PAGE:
• avatar

    Don’t overthink this. If you want the car to last only a decade you could simply do nothing other than occasional rinses during the winter and a good wash in the spring. Wipe down the door/trunk sills/seals and keep the drains clear. That’s it. Believe me, I had a couple of Toyotas in the 80s that easily survived a decade of New England salted winters this way. Sure, there were small rust spots, but today’s steel and construction is far superior in general.

  • avatar

    Modern cars with galvanized sheet metal don’t have rust issues any more. In Michigan, there are lots of 15 year old cars limping along with absolutely no rust on the body. My 19 year old Caprice, with 450,000 miles and lots of winters, living outdoors the whole time, didn’t show a speck of rust when I gave it away last fall.

    I had dinner with a paint engineer from one of the largest paint suppliers. He stated, unequivocally, that there should be no degradation of the paint on a modern car for at least 10 years, with no waxing whatsoever. We looked out the restaurant window, in Detroit, and could see 2 15 year old cars with perfect paint.

    I wouldn’t worry about rust.


    • 0 avatar
      IC Turbo

      Tell that to the 1995 Taurus I had that lived most of its life in Rochester, NY. Weather is similar to Detroit area, maybe with more snow. The hood and trunk lips were rusted to the point that the license plate light was only held in place by its wiring. There was also visible bubbles in other spots. The car only had 105k miles on it. Don’t even let me get started on the underbody. Every where was flaking rust, exhaust rotted off, fuel tank straps broke from rust, and when the fuel tank started to leak, I sold it so that I wouldn’t have to deal with rust anymore. I disclosed all known issues upon sale.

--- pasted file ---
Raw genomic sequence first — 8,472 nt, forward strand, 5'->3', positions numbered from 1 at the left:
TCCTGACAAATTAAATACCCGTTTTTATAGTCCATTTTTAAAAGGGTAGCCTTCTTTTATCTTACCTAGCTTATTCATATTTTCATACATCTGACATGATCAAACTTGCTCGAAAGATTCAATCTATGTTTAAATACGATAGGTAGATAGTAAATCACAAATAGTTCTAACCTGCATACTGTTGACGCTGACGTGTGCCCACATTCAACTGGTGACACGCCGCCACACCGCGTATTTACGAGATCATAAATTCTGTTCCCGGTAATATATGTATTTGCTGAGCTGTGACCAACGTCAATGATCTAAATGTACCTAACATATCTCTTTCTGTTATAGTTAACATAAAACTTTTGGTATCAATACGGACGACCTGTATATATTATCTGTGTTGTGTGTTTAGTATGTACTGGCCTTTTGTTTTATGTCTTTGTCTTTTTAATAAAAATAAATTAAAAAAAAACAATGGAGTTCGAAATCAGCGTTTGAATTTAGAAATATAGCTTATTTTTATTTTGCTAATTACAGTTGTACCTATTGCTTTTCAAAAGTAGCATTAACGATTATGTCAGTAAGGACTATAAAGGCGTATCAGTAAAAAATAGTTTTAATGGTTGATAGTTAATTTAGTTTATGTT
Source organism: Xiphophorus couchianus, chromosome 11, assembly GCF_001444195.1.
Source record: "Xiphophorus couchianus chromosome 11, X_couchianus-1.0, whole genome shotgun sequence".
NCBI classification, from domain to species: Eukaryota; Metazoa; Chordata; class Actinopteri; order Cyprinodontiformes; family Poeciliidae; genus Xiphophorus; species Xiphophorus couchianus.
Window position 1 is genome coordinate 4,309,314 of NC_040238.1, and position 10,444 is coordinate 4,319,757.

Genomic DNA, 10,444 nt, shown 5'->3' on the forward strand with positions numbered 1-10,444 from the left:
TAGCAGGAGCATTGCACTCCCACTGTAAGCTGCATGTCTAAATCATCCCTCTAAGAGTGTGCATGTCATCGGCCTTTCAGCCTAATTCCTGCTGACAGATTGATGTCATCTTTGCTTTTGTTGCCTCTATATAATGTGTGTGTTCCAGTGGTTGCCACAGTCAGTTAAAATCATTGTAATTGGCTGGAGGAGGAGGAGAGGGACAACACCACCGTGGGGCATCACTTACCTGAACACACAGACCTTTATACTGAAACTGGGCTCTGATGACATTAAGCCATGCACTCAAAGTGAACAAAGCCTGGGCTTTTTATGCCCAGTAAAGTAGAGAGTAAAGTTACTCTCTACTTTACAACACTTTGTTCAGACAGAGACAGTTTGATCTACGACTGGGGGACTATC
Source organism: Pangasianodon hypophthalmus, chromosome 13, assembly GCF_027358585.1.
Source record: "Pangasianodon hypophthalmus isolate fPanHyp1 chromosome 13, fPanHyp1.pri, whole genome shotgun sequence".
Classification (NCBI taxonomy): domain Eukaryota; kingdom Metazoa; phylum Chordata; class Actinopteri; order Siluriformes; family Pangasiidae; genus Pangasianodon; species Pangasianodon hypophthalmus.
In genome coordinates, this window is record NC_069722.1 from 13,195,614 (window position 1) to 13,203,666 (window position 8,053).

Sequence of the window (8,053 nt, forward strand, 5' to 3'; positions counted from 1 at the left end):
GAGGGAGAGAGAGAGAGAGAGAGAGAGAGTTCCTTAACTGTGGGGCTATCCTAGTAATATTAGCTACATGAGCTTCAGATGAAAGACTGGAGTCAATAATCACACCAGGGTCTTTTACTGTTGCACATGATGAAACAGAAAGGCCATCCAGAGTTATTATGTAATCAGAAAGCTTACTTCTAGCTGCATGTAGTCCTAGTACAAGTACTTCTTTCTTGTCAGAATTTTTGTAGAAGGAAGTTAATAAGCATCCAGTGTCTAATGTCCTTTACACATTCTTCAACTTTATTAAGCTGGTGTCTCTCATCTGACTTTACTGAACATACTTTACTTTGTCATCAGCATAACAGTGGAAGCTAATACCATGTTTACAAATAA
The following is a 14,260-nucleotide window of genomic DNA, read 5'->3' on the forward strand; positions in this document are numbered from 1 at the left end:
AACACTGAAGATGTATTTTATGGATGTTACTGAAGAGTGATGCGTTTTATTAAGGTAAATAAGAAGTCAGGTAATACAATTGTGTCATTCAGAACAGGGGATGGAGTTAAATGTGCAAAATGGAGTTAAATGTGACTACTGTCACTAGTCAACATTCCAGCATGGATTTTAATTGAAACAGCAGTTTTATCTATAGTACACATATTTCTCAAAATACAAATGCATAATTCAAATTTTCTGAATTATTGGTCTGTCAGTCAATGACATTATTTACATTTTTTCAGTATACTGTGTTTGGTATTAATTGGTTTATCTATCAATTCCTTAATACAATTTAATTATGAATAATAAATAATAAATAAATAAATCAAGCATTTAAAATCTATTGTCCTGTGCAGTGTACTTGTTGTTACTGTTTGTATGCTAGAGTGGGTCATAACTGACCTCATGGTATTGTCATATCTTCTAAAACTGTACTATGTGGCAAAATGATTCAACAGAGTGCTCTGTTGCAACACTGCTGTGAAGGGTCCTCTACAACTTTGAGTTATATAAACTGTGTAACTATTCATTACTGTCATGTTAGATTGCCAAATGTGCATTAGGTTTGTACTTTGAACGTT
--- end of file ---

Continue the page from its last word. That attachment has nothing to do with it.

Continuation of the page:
• 0 avatar

      Mazda3’s are also prone to rust. I’ve also seen lots of early 2000’s era GM vehicles with body rot around the wheel wells and fuel door.

    • 0 avatar

      My 97 Voyager is doing fine in the slush belt north of Chicago.

    • 0 avatar

      Late model Mazda 3’s, Ford Foci and Mazda 5’s (I think) all had their moment of shame on Piston Slap for shoddy rustproofing. Six Sigma production can’t always get things right, especially after 5+ years of use with the final product. Who actually measures this stuff? (points to TrueDelta)

    • 0 avatar

      “Modern cars with galvanized sheet metal don’t have rust issues any more” Well, it is not true in Sweden and I guess not in the rustbelt in the USA. Also the great Caprices are dissolving here. It seems like many modern car with galvanized bodies does not get much undercoating any more. And when there is a small defect or if the rust get started somewhere, then it is soon over. The only thing that helps are spraying the underside of the car, inside the doors, hood and other cavities with some kind of rust preventing oil. The rust guarantee is void if drilling holes and spraying the car, but many people prefer having a rust free car without a guarantee than vice versa. Once I had a twenty year old SAAB 96 V4 from 1967 treated with used motor oil and no rust issue!!! I guess it would’ve worked also on an Alfasud, but it might be to exhagirate!

    • 0 avatar

      Yes, Mr Elton, I suppose that’s why my friend’s 2003 Grand Caravan AWD last month had to have 3 grands worth of replaced inner panels that were rusted to nothing. It failed our annual vehicle inspection.

      It’s only six years old, not 10 or fifteen. Lots of rust here in Nova Scotia, which is why Honda used to keep a full time facility to study why cars dissolved in our fair Maritime climate. Hondas used to trail bits and pieces of detritus behind them, hanging on by wiring after only three or four years of service.

    • 0 avatar

      IC Turbo, I think Ford had a paint issue in the early 90s. On my 93 Escort the paint in the rain gutters flaked off after a few years, exposing the primer, which eventually rusted. Still got over 200k miles before I sold it, and it’s probably still running.

    • 0 avatar
      IC Turbo


      After having owned a 95 neon, I know what peeling paint problems are. The Taurus had serious rust issues. Not surprisingly, all of the Tauri I pulled parts from here in KY junkyards had significantly better bodies on both the painted part of the bodies and underneath.

  • avatar

    Is that a Toyota MR2 under there?

  • avatar